Fast and Furious link to NM border town smugglers
ALBUQUERQUE, N.M. -- A gun smuggling ring run by former town officials in Columbus, N.M., had a direct link to targets of the failed ``Fast and Furious'' gun-tracking operation run by federal officials in Arizona, records show.
Federal prosecutors have sought to distance the Columbus smuggling case from the Arizona investigation, which has been the subject of a two-year congressional investigation and a battle between Republicans and Attorney General Eric Holder.
But reports obtained by the Albuquerque Journal (http://bit.ly/SgbB9U ) show federal agents were aware in early 2010 that members of the Columbus ring had been stopped by authorities a few months earlier with weapons purchased by a suspect involved in the Fast and Furious case.
That connection apparently dried up, and Columbus town trustee Blas ``Woody'' Gutierrez began buying guns himself and paying others to buy guns for him from a New Mexico dealer, according to reports the Journal obtained from the Bureau of Alcohol, Tobacco, Firearms and Explosives and U.S. Border Patrol. Gutierrez has pleaded guilty to gun smuggling and other charges but hasn't been sentenced.
In the Fast and Furious case, ATF agents in Phoenix allowed high-powered weapons purchased by straw buyers to ``walk'' into Mexico and had a failed plan to track and seize them. Of the 2,000 weapons purchased in Arizona, 1,400 were never recovered. Two were found where Border Patrol Agent Brian Terry was killed in a southern Arizona shootout on Dec. 15, 2010.
In the New Mexico investigation, federal agents connected more than 200 gun purchases to the Columbus ring and recovered 40 weapons, according to the Journal report. Most of the AK-47-like firearms that were recovered were seized by law enforcement in January and February 2011 shortly before the Columbus indictment.
More than a year before the indictments, Gutierrez and another convicted member of the Columbus group, Miguel Carrillo, were stopped by Border Patrol agents driving around town, the documents show.
When agents searched their vehicle on Jan. 14, 2010, they found 10 semiautomatic weapons and noted the serial numbers. The agents at that time ran the serial numbers through one law enforcement computer database but came up empty. They also found no criminal arrest warrants for Gutierrez or Carrillo, so the weapons were returned to Gutierrez.
Three months later, federal ATF agents in New Mexico wrote a report showing that three of the guns were purchased on Jan. 9, 2010, by Jaime Avila Jr. from a Phoenix-area gun shop. Their report refers to the Fast and Furious investigation by number.
Avila was convicted as a member of the gun smuggling ring in Arizona targeted in the Fast and Furious investigation. Two guns he purchased on Jan. 14, 2010, were found at the scene of Agent Terry's death.
Three other weapons found in the Gutierrez car on Jan. 10 also back to Fast and Furious.
Avila has pleaded guilty in the Fast and Furious case and awaits sentencing.
In the Columbus case, Gutierrez has pleaded guilty to 37 counts of smuggling, illegally purchasing firearms and conspiracy. His plea agreement has been sealed, and he hasn't been sentenced.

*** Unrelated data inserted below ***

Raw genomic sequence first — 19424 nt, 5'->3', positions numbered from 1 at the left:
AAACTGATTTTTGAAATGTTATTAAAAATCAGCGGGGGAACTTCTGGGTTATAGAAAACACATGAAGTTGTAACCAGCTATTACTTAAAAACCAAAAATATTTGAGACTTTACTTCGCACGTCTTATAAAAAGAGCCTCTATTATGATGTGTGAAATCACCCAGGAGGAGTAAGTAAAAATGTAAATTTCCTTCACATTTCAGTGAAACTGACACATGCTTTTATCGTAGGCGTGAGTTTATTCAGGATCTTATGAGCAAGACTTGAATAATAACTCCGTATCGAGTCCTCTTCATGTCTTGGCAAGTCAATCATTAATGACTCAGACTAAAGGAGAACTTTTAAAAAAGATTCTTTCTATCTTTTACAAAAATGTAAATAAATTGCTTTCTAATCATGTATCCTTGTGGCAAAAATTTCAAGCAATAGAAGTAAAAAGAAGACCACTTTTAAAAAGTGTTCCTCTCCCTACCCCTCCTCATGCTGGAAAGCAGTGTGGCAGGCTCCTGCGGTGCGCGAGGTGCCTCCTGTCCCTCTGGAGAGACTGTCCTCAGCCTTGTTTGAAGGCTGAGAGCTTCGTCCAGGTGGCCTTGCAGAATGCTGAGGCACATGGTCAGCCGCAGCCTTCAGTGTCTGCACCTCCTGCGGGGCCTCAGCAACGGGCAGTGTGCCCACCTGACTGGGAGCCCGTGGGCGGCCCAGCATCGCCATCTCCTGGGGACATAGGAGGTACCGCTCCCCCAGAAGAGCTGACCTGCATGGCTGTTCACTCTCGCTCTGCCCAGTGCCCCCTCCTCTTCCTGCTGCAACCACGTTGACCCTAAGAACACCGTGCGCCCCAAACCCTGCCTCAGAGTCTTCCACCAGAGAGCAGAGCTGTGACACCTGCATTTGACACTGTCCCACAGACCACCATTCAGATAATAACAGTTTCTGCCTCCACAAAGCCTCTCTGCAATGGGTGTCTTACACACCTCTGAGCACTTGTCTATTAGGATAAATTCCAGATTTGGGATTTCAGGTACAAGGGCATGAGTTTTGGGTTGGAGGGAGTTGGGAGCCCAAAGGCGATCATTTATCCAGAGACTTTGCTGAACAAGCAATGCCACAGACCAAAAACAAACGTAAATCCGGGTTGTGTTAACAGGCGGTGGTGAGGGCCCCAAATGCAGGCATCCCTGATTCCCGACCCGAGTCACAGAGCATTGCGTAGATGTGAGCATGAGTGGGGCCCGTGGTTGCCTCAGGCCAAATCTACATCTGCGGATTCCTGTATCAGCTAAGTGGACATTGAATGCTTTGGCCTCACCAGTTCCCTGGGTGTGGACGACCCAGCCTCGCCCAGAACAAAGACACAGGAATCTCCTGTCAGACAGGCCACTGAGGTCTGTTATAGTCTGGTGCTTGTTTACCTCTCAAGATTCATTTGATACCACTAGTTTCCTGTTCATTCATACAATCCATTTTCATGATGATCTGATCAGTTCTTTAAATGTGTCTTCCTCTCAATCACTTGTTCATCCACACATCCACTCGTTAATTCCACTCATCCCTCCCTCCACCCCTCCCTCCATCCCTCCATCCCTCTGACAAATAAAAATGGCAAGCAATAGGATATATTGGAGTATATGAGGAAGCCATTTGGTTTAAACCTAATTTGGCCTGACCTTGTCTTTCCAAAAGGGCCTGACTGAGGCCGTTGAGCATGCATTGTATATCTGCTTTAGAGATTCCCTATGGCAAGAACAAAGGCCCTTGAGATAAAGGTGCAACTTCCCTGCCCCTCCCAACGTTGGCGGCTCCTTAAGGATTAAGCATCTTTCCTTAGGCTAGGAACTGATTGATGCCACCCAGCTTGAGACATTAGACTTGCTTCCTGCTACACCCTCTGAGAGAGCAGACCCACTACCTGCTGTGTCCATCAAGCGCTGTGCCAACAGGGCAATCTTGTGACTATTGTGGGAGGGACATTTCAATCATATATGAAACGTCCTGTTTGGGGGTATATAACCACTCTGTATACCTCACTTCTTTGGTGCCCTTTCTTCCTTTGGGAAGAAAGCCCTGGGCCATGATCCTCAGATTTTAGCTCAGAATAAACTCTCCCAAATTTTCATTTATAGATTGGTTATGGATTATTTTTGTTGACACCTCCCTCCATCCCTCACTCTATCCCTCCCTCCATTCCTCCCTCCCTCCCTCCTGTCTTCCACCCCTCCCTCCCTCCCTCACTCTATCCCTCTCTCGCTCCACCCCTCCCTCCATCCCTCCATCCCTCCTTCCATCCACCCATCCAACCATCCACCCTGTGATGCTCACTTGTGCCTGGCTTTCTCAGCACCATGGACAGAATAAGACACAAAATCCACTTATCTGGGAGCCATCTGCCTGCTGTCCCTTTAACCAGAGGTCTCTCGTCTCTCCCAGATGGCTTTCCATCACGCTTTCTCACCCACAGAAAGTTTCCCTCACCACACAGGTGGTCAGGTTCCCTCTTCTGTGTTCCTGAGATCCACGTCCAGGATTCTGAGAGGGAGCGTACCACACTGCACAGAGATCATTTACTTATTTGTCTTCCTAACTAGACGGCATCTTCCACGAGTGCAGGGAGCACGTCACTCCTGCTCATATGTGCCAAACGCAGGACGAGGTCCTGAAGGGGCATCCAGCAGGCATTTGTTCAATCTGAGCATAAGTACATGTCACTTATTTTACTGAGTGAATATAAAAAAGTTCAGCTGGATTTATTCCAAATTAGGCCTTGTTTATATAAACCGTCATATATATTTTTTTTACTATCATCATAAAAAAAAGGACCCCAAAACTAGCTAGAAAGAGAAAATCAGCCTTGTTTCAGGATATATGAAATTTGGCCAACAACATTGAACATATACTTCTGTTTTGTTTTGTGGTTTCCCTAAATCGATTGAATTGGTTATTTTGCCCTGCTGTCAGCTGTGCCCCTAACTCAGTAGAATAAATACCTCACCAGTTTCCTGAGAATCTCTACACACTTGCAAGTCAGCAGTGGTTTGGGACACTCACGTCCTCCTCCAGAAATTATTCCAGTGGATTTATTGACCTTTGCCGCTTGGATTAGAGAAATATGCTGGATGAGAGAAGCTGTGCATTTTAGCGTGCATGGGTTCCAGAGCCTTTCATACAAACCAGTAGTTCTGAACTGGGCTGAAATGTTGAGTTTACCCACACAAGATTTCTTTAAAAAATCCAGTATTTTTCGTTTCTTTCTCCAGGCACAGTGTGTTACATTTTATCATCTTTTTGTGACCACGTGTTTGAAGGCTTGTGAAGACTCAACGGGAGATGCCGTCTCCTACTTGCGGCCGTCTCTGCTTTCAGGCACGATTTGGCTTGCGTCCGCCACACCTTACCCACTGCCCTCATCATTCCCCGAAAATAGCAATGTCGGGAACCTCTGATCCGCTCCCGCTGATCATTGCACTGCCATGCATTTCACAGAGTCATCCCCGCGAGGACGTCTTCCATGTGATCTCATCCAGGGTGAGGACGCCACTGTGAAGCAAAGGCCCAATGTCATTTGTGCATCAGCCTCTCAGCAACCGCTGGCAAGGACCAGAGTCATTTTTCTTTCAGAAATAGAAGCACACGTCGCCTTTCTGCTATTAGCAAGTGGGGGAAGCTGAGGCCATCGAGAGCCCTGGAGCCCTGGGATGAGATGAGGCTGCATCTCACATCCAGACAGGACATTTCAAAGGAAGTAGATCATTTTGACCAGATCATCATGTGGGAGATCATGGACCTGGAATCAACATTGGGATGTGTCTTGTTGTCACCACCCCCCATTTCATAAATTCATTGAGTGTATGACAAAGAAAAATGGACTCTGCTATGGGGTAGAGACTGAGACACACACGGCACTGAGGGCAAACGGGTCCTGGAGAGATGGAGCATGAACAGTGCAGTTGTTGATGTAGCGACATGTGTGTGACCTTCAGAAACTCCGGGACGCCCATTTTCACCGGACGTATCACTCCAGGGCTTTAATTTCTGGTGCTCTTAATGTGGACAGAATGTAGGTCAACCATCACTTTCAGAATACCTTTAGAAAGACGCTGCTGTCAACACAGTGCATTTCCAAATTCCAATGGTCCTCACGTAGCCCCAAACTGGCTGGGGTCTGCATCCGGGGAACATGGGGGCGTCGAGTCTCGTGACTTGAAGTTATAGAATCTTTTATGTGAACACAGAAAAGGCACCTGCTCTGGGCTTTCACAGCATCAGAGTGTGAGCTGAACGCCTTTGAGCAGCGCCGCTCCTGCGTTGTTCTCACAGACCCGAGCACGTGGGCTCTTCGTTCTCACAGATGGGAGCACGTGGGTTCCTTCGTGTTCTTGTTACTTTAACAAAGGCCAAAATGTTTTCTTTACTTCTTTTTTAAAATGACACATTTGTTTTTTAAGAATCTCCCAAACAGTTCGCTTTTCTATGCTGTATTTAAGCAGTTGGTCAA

Carrillo pleaded guilty to five counts of conspiracy, smuggling and making false statements to acquire firearms. He was sentenced to 46 months.
The connection to the Columbus gun smuggling surfaced only after Gutierrez, Columbus Mayor Eddie Espinosa, police Chief Angelo Vega and their confederates were indicted in March 2011. All pleaded guilty.
Sen. Charles E. Grassley, R-Iowa, sent a letter to Alan Bersin, commissioner of U.S. Customs and Border Protection, asking about the traffic stop of Gutierrez. Bersin declined to provide Grassley with any information about the case, the Journal reported.
Gutierrez began buying guns himself and paying others to buy guns for him from a gun dealer in Chaparral, N.M, according to the documents. Except for the three guns identified as coming from Arizona in January 2010, authorities say all of the guns in the 82-count indictment against the Columbus ring were purchased in New Mexico.
The Columbus operation was supplying La Linea, the security arm of the Juarez Cartel, according to the documents. The Fast and Furious gun smuggling ring in Arizona was supplying weapons to the Sinaloa Cartel, which was fighting the Juarez Cartel for control of its drug smuggling pipeline, according to federal authorities.
Mexican law enforcement recovered 12 guns traced back to Columbus- including three weapons found at the scenes of five people killed in Palomas. One of the pistols recovered in February 2011 was in Gutierrez's car during the Jan. 14, 2010, traffic stop by Border Patrol agents.
Other weapons seized in Mexico were found during narcotics raids and the site of another homicide in Juarez.
A request for comment from U.S. Attorney's Office in New Mexico was forwarded to the U.S. Attorney's Office for the Western District of Texas. Spokesman Daryl Fields said there would be no comment about the Columbus investigation at this time.
Information from: Albuquerque Journal, http://www.abqjournal.com